Postnatal depressive symptoms go largely untreated: a probability study in urban New Zealand.

Abstract

BACKGROUND Prior studies providing estimates of the prevalence of postnatal depressive symptoms (PNDS) in New Zealand have been hampered by methodological shortcomings. Aims of this study were to derive an accurate estimate of PNDS prevalence and treatment frequency in an urban population of a major city in New Zealand. METHOD This was a one-wave postal survey of a probability, community sample of all women in Auckland who were 4 months postpartum. PNDS was assessed with the Edinburgh Postnatal Depression Scale (EPDS). RESULTS There were 225 usable responses (78% response-rate): 36 women (16.0%) scored above the threshold for depressive symptomatology, and nine of them were in treatment. A further 31 women (13.8%) scored just below the threshold region for depressive symptomatology, and none were in treatment. CONCLUSION The prevalence rate of PNDS in urban New Zealand is slightly higher than the world-wide average, and goes largely untreated in the community. Health care providers should remain vigilant to the finding that almost one in three mothers with infants is suffering with symptoms of depression and may need strong encouragement to admit they need help.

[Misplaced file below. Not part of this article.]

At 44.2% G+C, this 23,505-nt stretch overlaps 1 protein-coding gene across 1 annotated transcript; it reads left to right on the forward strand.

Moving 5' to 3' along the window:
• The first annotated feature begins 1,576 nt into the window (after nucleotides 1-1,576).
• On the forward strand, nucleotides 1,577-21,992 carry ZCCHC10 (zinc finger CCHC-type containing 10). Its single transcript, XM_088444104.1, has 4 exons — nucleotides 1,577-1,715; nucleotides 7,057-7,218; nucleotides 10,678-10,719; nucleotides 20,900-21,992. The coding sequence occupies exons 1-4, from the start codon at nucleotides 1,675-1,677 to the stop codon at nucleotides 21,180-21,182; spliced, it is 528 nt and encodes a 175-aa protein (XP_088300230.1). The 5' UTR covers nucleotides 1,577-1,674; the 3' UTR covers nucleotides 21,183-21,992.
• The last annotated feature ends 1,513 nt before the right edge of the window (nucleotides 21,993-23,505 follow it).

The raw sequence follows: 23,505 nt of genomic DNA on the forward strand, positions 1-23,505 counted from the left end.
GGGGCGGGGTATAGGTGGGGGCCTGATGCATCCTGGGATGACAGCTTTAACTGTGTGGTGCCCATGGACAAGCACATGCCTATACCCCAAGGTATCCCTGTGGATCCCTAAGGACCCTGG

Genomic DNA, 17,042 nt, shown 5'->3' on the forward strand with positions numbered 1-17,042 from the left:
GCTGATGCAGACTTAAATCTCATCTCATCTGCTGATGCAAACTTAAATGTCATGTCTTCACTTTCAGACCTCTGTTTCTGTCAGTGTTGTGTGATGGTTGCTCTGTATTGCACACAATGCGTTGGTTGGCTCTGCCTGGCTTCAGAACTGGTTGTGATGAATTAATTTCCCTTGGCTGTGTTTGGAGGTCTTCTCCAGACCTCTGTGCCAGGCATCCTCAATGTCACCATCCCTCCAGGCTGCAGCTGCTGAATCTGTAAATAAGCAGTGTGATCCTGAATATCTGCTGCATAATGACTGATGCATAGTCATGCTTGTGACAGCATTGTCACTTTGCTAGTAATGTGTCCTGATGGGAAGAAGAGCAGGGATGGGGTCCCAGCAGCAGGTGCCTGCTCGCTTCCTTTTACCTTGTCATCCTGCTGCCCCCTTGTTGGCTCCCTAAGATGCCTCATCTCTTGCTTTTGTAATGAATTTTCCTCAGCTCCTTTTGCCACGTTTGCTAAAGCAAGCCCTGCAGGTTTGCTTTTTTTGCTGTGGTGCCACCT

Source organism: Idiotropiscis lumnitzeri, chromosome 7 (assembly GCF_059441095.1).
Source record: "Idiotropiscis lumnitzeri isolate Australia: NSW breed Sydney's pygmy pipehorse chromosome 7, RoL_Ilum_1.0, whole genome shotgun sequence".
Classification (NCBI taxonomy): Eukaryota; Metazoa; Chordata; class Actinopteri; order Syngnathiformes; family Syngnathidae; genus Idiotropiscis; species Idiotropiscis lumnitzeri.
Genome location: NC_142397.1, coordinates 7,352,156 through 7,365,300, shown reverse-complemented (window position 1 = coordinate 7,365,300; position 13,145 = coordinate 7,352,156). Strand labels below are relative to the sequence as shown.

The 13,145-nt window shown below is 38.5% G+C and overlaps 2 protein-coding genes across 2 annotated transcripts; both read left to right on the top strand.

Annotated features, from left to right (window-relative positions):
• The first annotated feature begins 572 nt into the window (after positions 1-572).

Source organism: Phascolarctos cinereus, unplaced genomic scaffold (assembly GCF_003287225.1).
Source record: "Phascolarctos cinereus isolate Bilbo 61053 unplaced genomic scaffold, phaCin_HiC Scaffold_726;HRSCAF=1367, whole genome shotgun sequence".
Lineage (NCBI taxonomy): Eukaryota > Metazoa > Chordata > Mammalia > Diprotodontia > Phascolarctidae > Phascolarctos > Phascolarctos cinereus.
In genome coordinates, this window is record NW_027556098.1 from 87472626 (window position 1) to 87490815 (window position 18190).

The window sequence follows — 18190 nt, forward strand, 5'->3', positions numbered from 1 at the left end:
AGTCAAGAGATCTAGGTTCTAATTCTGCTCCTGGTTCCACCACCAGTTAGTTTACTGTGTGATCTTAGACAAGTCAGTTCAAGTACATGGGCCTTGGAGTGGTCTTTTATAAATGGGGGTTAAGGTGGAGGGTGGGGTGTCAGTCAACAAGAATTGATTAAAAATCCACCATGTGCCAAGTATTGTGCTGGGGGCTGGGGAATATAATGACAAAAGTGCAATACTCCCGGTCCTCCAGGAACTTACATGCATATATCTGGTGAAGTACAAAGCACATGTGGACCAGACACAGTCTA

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@article{Thio2006PostnatalDS, title={Postnatal depressive symptoms go largely untreated: a probability study in urban New Zealand.}, author={Irene M Thio and Mark A Oakley Browne and John H Coverdale and Nick Argyle}, journal={Social psychiatry and psychiatric epidemiology}, year={2006}, volume={41 10}, pages={814-8} }